Food, feasting, celebrating, staying alive…

Food is an essential part of everyday life, a focus at festivals, and a significant ethical consideration. How we handle food day to day can have huge effects on family life, and spiritual expression.

What do we buy? Producing food has huge environmental impact. Do you source locally when you can? Free range? Does meat feature in your diet? Do you think about food miles? (the drive to and from the supermarket causes the most damage in this regard). How healthy is your diet? Do you make food from scratch, or buy pre-pre-prepared? All of these issues represent ethical dilemmas around food and family.

I’m not suggesting there are any right answers, but, here are a few things to mull. Good diet significantly contributes to good health. Whatever else you do or don’t eat, getting plenty of fresh fruits and vegetables on your plate is good for you. Eating together is a powerful, bonding activity. It creates opportunities to talk, and listen, and reinforces bonds. There is a quote (no idea where from) that goes ‘families who eat together and pray together, stay together’.

There’s a trend in western culture towards fragmented eating, individuals foraging from fridge or freezer to re-heat in microwaves, eating alone and around other activities. Good food, and the sharing of it, is life enhancing. If it’s not viable to do all the time, there’s still much to be said for trying to do it as often as you can. Making good food is an expression of care for your tribe, and an act of creativity. Those who put in the time and effort, should be honoured for their generosity. If someone makes a cake for your ritual, that’s something to celebrate and praise. If someone other than you does the cooking, make sure their work is fully acknowledged. Meal making is important, don’t take it for granted! There is fun to be had in making good food, and it is something that can be shared. If you want to teach children about nutrition and food ethics, nothing beats getting them into the kitchen.

Western culture pushes us towards living faster, doing less for ourselves, and perceiving less value in traditional skills. There is nobility in self sufficiency. There is magic in the rising of a loaf, the crafting of a banquet. ‘Ease’ and ‘convenience’ are seldom satisfying, and pre-made food, whacked into the microwave may keep your body moving, but it will not feed your soul. If you let food be an active expression of your paganism, it will have significant positive effects on you, and those around you.

Bryn Colvin

5 thoughts on “Food, feasting, celebrating, staying alive…”

  1. Mmmm … yes … thanks for that, Bryn. Food is SO important and so under-rated by far too many folk nowadays.

    I got a friend to take me to one of our local farmers’ markets the other Saturday. She loved it, hadn’t been before. She’s a single mum with two young boys and has a very demanding counselling job as well as being student shaman. We were talking about how to organise local markets and good food into her time-regime. You know, it’s odd how many mums nowadays haven’t got their kiddies organised into the shopping from the moment they exit the womb. I was really surprised. And if they do go then it’s the supermarket … as being somehow easier. Anyway, during the chit-chat it seemed she felt she might well begin to change the regime.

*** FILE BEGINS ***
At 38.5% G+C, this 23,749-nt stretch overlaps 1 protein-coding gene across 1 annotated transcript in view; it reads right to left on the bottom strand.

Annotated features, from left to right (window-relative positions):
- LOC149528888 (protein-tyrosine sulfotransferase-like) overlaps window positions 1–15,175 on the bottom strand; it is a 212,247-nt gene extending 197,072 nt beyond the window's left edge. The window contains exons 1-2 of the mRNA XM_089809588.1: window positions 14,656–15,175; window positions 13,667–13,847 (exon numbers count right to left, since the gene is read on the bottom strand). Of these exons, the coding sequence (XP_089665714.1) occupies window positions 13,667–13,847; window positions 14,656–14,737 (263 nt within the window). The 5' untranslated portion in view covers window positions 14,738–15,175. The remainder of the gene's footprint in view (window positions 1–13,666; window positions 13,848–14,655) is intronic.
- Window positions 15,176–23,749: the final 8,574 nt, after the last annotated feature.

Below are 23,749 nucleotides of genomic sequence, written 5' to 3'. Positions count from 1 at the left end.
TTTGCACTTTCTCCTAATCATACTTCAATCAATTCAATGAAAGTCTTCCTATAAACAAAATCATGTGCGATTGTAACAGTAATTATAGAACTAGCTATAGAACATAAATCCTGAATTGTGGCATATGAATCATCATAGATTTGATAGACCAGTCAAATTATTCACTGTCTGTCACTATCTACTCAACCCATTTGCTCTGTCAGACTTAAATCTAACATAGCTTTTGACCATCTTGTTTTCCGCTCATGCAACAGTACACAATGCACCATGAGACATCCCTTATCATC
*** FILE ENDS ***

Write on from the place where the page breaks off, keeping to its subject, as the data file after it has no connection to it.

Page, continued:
Another witch-friend with a couple of kiddies, of similar ages, has always organised them into “foraging”, as she laughs about it. They mostly go to markets, have a box scheme and grow as much of their own as they can.

    It all seems to be about how you decide to go on from day-1. The children get used to how things in the house work, what their part in food choice and provision is and what food is about. The ritual of family meals is important – even if not possible every single day. There’s a coming together, joining, communing, bonding as you say, Bryn, that’s just so important. And the caring for your tribe.

    Having friends round for meals is part of that too, bonding outside the immediate family. Sharing meals – including sharing the provision of them as we do with many friends, everyone brnging a dish – is good too. We’ve even incorporated the “bring a dish” into a quarterly work-meeting of the Transpersonal psychotherapy group I work with.

    Food is soooooooooo much more than “bread alone” :-).


  2. I am trying to buy more locally. While I am making a transition to Vegetarian myself, my family is still meat eaters. After watching some videos on how animals are treated commercially, I am even more determined to buy from local farms. Not to mention, it seems healthier for my kids and husband. The crap they pump into meat and stuff is really horrible. Most people don’t realize but if a cow, chicken, or pig has cancer, tumors, or is sick in whatever way—going ahead and butchering them is not against FDA regulations. Now my local farmers would NEVER do that. How do I know? I know em lol. So people should start supporting local farmers. If you can’t afford a whole beef, then its real easy to divide it up with another family member or friend. Some farmers even sell individual stuff…some local grocery stores only sell from local farmers. I prefer fresh vegetables and so forth more anyway. There are local farmers for Herbs, dairy, eggs, honey, and or whatever.


    1. Right on! We do that here, share a beast between several of us. And, like you, I know how the beasts have lived and that it’s been good. Several of the farmers I know (& work with) have a strong spiritual element to them, feel they have a contract with the animals who help tem make their living … like the shamans and hunters did of old. The same sort of agreement that your animal would turn his side to you when you were hunting.


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